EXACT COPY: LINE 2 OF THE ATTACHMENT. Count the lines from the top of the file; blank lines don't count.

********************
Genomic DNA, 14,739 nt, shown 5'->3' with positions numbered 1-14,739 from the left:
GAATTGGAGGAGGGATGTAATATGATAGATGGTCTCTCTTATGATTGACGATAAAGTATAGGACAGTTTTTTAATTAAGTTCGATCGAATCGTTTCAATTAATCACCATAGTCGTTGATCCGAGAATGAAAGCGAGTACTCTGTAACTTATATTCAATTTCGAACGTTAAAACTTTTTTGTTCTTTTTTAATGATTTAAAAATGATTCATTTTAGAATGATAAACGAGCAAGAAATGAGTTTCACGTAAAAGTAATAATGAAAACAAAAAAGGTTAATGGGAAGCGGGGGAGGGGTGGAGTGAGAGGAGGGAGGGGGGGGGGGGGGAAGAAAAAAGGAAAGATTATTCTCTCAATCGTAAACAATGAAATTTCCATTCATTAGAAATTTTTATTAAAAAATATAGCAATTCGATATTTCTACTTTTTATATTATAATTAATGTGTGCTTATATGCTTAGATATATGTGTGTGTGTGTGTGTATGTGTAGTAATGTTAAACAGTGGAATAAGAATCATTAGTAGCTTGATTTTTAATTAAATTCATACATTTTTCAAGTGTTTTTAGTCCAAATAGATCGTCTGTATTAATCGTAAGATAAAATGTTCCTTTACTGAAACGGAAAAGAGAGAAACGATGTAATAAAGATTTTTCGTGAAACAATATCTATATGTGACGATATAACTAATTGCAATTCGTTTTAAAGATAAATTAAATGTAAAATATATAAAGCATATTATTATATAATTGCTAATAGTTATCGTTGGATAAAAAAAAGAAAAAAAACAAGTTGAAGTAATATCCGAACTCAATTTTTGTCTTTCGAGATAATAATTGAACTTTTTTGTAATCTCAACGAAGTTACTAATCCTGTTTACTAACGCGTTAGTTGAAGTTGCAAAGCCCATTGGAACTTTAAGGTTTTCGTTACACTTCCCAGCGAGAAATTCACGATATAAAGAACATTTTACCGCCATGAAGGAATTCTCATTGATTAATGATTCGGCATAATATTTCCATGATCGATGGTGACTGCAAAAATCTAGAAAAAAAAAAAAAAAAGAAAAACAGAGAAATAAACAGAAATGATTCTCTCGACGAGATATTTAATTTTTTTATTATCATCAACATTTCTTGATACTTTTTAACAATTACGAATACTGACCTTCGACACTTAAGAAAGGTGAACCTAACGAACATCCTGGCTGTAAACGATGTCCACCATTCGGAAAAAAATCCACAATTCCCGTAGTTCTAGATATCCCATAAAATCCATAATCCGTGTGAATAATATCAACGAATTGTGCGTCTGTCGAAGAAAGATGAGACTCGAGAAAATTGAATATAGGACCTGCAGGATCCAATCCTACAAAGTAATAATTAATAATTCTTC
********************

GAATTGGAGGAGGGATGTAATATGATAGATGGTCTCTCTTATGATTGACGATAAAGTATAGGACAGTTTTTTAATTAAGTTCGATCGAATCGTTTCAATTAATCACCATAGTCGTTGATCCGAGAATGAAAGCGAGTACTCTGTAACTTATATTCAATTTCGAACGTTAAAACTTTTTTGTTCTTTTTTAATGATTTAAAAATGATTCATTTTAGAATGATAAACGAGCAAGAAATGAGTTTCACGTAAAAGTAATAATGAAAACAAAAAAGGTTAATGGGAAGCGGGGGAGGGGTGGAGTGAGAGGAGGGAGGGGGGGGGGGGGGAAGAAAAAAGGAAAGATTATTCTCTCAATCGTAAACAATGAAATTTCCATTCATTAGAAATTTTTATTAAAAAATATAGCAATTCGATATTTCTACTTTTTATATTATAATTAATGTGTGCTTATATGCTTAGATATATGTGTGTGTGTGTGTGTATGTGTAGTAATGTTAAACAGTGGAATAAGAATCATTAGTAGCTTGATTTTTAATTAAATTCATACATTTTTCAAGTGTTTTTAGTCCAAATAGATCGTCTGTATTAATCGTAAGATAAAATGTTCCTTTACTGAAACGGAAAAGAGAGAAACGATGTAATAAAGATTTTTCGTGAAACAATATCTATATGTGACGATATAACTAATTGCAATTCGTTTTAAAGATAAATTAAATGTAAAATATATAAAGCATATTATTATATAATTGCTAATAGTTATCGTTGGATAAAAAAAAGAAAAAAAACAAGTTGAAGTAATATCCGAACTCAATTTTTGTCTTTCGAGATAATAATTGAACTTTTTTGTAATCTCAACGAAGTTACTAATCCTGTTTACTAACGCGTTAGTTGAAGTTGCAAAGCCCATTGGAACTTTAAGGTTTTCGTTACACTTCCCAGCGAGAAATTCACGATATAAAGAACATTTTACCGCCATGAAGGAATTCTCATTGATTAATGATTCGGCATAATATTTCCATGATCGATGGTGACTGCAAAAATCTAGAAAAAAAAAAAAAAAAGAAAAACAGAGAAATAAACAGAAATGATTCTCTCGACGAGATATTTAATTTTTTTATTATCATCAACATTTCTTGATACTTTTTAACAATTACGAATACTGACCTTCGACACTTAAGAAAGGTGAACCTAACGAACATCCTGGCTGTAAACGATGTCCACCATTCGGAAAAAAATCCACAATTCCCGTAGTTCTAGATATCCCATAAAATCCATAATCCGTGTGAATAATATCAACGAATTGTGCGTCTGTCGAAGAAAGATGAGACTCGAGAAAATTGAATATAGGACCTGCAGGATCCAATCCTACAAAGTAATAATTAATAATTCTTC